Today the popular choices for sustained released, post-treatment antimicrobial placement are chlorhexidine gluconate gelatin, doxycycline gel, and minocycline powder. As with other product choices, bias for which product is used comes down to personal preference and brand loyalty. The only study I found showing a significant difference in probing depths between products concluded, "The local application of chlorhexidine and metronidazole showed a minimal effect when compared with placebo."3 Other time-released antimicrobials showed a positive benefit in periodontal pocket reduction, but no significant decrease in bleeding on probing.
Perhaps the biggest change in the last 20 years has been in over-the-counter options for home use. Power toothbrushes are now mainstream, with models available for specific oral needs such as orthodontics, children, and those with sensitive teeth. Floss choices are nearly endless, and interproximal cleaning devices are booming in popularity. It is a rare week that a patient does not come in and show me the greatest new tool to replace flossing, with the most popular lately being SoftPicks by GUM. No hardcore evidence suggests these flexible picks actually remove more plaque or debris than other cleaning methods, yet they excel in one very important factor -- patients will use them and use them regularly.4
Dry mouth has become a frequent complaint from dental patients. Hyposalivary function can lead to increased disease, and it is an uncomfortable condition for those affected. Mouthwashes, pastes, mints, gels, and gums have attempted to adequately address the condition with limited results. Salivary enzymes and glycerine work well for a portion of sufferers but require frequent application. Lozenges to treat the effects of xerostomia show sustained results with fewer doses needed. Most contain xylitol to address decay and demineralization, but one standout adds essential oils to promote a healthier oral cavity while combating dry mouth -- Salese.5
Toothpaste choices address specific conditions such as sensitivity, whitening, plaque, halitosis, and xerostomia. In fact, a quick Internet search easily produces a number of products that claim to treat all these issues and more. For many years the mechanism of action for plaque control in toothpastes was abrasion. You simply scrubbed with enough force and abrasive particles to create a smooth tooth surface.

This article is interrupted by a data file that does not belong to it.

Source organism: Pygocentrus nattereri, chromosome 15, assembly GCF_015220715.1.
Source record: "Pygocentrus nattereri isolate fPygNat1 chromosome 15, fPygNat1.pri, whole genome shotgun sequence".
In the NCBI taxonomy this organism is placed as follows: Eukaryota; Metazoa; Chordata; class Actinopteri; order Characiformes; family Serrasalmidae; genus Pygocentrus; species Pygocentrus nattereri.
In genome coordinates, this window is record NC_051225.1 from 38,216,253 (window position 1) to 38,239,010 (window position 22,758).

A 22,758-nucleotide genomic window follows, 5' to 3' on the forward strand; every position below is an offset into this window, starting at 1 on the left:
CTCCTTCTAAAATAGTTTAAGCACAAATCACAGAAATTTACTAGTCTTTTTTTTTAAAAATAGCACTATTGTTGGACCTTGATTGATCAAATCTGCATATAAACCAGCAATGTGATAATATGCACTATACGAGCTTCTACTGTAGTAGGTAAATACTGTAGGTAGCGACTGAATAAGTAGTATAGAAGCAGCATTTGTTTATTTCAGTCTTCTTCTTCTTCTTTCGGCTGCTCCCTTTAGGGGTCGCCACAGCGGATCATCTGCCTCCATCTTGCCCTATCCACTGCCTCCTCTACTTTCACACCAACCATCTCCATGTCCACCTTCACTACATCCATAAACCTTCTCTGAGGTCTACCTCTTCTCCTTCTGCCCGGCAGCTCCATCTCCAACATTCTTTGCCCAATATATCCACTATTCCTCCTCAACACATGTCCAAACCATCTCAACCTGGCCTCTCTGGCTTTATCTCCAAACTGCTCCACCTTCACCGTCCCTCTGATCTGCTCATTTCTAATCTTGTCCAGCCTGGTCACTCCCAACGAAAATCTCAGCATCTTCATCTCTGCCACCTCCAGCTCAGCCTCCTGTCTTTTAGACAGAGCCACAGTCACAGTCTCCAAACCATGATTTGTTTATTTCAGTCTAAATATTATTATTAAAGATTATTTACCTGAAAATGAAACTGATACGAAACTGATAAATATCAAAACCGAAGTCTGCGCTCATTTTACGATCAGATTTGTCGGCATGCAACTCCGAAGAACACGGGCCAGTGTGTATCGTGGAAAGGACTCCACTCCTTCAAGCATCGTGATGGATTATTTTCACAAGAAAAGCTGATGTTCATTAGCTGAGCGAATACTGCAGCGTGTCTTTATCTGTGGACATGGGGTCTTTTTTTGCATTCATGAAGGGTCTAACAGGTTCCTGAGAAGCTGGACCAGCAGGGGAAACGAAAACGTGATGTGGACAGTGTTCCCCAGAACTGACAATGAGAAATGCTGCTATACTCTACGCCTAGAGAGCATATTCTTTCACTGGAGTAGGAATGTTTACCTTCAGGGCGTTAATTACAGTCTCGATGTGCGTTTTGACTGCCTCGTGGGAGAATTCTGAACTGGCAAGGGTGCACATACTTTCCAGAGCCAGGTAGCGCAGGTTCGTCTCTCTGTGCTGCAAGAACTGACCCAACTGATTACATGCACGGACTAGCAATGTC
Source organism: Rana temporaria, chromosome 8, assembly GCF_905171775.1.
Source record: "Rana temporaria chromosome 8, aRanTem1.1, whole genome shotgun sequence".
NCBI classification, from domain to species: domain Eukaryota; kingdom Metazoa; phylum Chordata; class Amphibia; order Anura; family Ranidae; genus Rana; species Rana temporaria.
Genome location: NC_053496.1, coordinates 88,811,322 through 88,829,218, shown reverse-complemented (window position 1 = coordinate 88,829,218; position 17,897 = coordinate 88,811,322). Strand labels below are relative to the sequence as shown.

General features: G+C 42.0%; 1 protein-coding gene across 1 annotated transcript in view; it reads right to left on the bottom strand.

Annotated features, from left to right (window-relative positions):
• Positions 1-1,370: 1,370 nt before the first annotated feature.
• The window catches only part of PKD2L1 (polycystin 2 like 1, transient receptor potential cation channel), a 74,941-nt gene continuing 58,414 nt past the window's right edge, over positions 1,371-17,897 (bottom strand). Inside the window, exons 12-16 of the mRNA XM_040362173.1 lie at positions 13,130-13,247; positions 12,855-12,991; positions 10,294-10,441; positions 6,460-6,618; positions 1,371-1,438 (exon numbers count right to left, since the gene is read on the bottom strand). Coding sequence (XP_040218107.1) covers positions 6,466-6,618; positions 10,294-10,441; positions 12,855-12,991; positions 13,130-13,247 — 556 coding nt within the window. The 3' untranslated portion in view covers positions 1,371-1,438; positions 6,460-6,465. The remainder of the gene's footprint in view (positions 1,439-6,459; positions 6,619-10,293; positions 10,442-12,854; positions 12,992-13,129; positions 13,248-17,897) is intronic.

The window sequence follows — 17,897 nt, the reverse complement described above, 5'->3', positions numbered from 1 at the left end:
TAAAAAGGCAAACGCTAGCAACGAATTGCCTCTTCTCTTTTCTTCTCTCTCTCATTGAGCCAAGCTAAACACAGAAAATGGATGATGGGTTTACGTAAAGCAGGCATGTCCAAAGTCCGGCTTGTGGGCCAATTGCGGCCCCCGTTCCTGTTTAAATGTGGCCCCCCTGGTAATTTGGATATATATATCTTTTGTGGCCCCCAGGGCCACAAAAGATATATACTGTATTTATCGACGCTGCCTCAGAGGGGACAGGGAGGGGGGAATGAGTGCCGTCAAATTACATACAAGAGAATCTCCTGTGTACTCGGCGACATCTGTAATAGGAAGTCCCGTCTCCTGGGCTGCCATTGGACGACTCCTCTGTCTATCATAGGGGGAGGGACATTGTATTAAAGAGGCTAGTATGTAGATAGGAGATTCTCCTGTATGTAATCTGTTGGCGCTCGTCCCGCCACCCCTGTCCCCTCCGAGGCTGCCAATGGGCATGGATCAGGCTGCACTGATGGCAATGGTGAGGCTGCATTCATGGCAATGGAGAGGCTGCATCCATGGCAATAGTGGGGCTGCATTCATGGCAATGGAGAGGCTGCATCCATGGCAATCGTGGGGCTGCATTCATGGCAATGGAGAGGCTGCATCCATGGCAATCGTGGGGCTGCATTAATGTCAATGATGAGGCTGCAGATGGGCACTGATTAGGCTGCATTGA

Antimicrobials found their way into dentifrices, creating an environment of lower bacterial load and thus, less plaque deposits on teeth. Today there are options that work by interfering with biofilm's ability to adhere to oral surfaces. Livionex significantly reduces plaque accumulation in all age groups and without abrasives, antimicrobials, or soaps.6
There are too many changes in dental hygiene to detail in one article. Ergonomic seating, magnification, personal protective equipment, and lighting have all advanced during my career to create a safer work environment. Infection control and radiography continually improve to better serve and protect operators and patients. Settings for providing care are increasing even as private practice opportunities seem to be harder to find. Several states have provisions for alternative practice for RDHs who desire a less contemporary work environment.
Not all change is positive, but overall I will take today's dental hygiene practice over the one 20 years ago. I haven't spent time applying white shoe polish to my scuffed shoes in ages. That alone makes 2014 superior to 1994.
Websites mentioned in this column
LORY LAUGHTER, RDH, BS, practices clinically in Napa, Calif. She is owner of Dental IQ, a business responsible for the Annual Napa Dental Experience. Lory combines her love for travel with speaking nationally on a variety of topics. She can be contacted at email@example.com.